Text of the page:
Consumers choosing to shave all or some of their pay-TV expenses are not always responding to price sensitivity. They may be reallocating their entertainment spend for what they perceive as a higher value alternative, in this case, OTT streaming services. OTT provides on-demand streaming services which deliver film and television content via the Internet, without the need for traditional cable or satellite TV subscriptions.

The average US cable bill cost viewers $99.10 per month in 2014, according to the Leichtman Research Group, whereas the average monthly Netflix, Hulu Plus and Amazon Prime subscription fees are $8.99, $7.99 and $8.25, respectively. In our survey, 78 per-cent of respondents subscribed to at least one streaming service, and, of those who subscribed to pay-TV, 70 percent also subscribed to at least one streaming service. OTT’s consumer value proposition appears to be both compelling and sustainable, as the number of OTT services and subscribers is expected to grow in 2016.

Content portability through strategic partnerships

Another primary way in which OTT services resonate with consumers is in their lack of a tether. Not only can OTT services be played from smart TVs, smartphones, and Internet-connected tablets, recent partnerships have taken them where traditional pay-TV providers have significant barriers to entry: into hotel rooms with Internet-connected televisions and onto Wi-Fi enabled in-flight airplanes. One hospitality company launched a limited partnership with Netflix to allow guests to stream their favorite television shows and movies on Internet-connected TVs in their rooms. The company is expected to provide this “portability” perk across its properties.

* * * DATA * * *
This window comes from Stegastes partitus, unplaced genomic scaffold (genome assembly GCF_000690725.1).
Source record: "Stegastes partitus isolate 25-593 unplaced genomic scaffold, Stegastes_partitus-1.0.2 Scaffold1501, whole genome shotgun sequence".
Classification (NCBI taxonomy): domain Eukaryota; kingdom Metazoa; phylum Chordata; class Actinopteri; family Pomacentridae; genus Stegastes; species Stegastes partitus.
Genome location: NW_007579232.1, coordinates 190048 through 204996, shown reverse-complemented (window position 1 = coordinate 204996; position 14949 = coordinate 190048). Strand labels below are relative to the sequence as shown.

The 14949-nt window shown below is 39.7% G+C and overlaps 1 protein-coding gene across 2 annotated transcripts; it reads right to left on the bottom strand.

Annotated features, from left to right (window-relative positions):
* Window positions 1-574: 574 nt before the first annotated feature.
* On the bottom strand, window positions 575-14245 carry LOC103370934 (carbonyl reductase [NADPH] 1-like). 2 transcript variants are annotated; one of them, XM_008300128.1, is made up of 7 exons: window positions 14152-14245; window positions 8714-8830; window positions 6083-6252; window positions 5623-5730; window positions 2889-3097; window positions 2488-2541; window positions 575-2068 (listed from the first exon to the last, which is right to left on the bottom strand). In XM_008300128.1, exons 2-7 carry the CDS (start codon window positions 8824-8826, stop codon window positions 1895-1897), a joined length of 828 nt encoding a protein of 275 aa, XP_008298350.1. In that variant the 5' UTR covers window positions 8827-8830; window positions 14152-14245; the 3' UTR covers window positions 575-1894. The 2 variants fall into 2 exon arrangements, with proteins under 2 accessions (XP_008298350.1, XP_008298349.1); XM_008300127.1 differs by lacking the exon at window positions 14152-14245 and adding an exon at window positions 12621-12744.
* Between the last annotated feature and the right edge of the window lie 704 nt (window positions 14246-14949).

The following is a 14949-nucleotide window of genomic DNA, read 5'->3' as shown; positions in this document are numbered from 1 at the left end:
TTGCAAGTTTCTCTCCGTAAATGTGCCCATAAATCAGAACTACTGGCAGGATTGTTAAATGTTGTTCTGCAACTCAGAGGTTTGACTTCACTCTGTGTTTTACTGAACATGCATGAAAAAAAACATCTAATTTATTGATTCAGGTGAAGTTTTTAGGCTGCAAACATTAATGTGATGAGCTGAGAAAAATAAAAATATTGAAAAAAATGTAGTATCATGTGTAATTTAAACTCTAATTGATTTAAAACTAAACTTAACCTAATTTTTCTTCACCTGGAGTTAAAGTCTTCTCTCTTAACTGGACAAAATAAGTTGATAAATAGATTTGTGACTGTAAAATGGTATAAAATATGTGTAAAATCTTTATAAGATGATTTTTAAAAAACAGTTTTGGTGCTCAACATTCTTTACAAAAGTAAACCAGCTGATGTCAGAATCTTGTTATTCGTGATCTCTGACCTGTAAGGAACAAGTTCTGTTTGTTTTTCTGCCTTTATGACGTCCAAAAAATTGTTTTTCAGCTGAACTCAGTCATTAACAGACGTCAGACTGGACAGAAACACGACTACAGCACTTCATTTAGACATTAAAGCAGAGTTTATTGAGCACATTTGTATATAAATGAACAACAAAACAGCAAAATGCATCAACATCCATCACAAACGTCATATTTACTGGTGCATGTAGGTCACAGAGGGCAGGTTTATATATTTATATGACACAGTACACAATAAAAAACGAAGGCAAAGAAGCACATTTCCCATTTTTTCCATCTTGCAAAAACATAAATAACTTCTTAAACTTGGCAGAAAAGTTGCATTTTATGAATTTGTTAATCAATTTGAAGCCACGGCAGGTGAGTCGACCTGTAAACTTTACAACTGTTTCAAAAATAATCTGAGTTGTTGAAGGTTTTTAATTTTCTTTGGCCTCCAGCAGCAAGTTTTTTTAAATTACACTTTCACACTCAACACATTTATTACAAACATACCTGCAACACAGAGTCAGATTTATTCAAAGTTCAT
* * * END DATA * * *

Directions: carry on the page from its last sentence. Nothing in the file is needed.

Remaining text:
Screen Shot 2016-07-06 at 11.58.41 AM In September, Netflix and Virgin America teamed up to offer free Wi-Fi and unlimited video streaming to Netflix subscribers who were flying on Virgin America’s new ViaSat Wi-Fi-equipped planes. The sentiment driving Netflix’s on-demand distribution strategy is made clear in this comment by Bill Holmes, Netflix’s global head of business development, “Our members tell us they want to watch Netflix anytime, in any place where they have an Internet connection.”

Then, in November, Amazon and JetBlue activated a partnership that allows Amazon Prime members to stream video free of charge on over 150 JetBlue aircraft with Fly-Fi broadband Internet. In addition to being lower in total cost, OTT streaming services allow for viewing in advertising-free and advertising-light environments, providing a viewing experience with fewer commercial distractions.

Recognizing the value of content consumption as a decision driver, wireless carrier T-Mobile made video viewing easier than ever in 2015, launching Binge ON, which allows customers with a 3GB data plan or larger the ability to stream unlimited video on services such as Netflix, Hulu, Sling, ESPN, Showtime, and Starz, for free, without the usage counting against their high-speed data plans.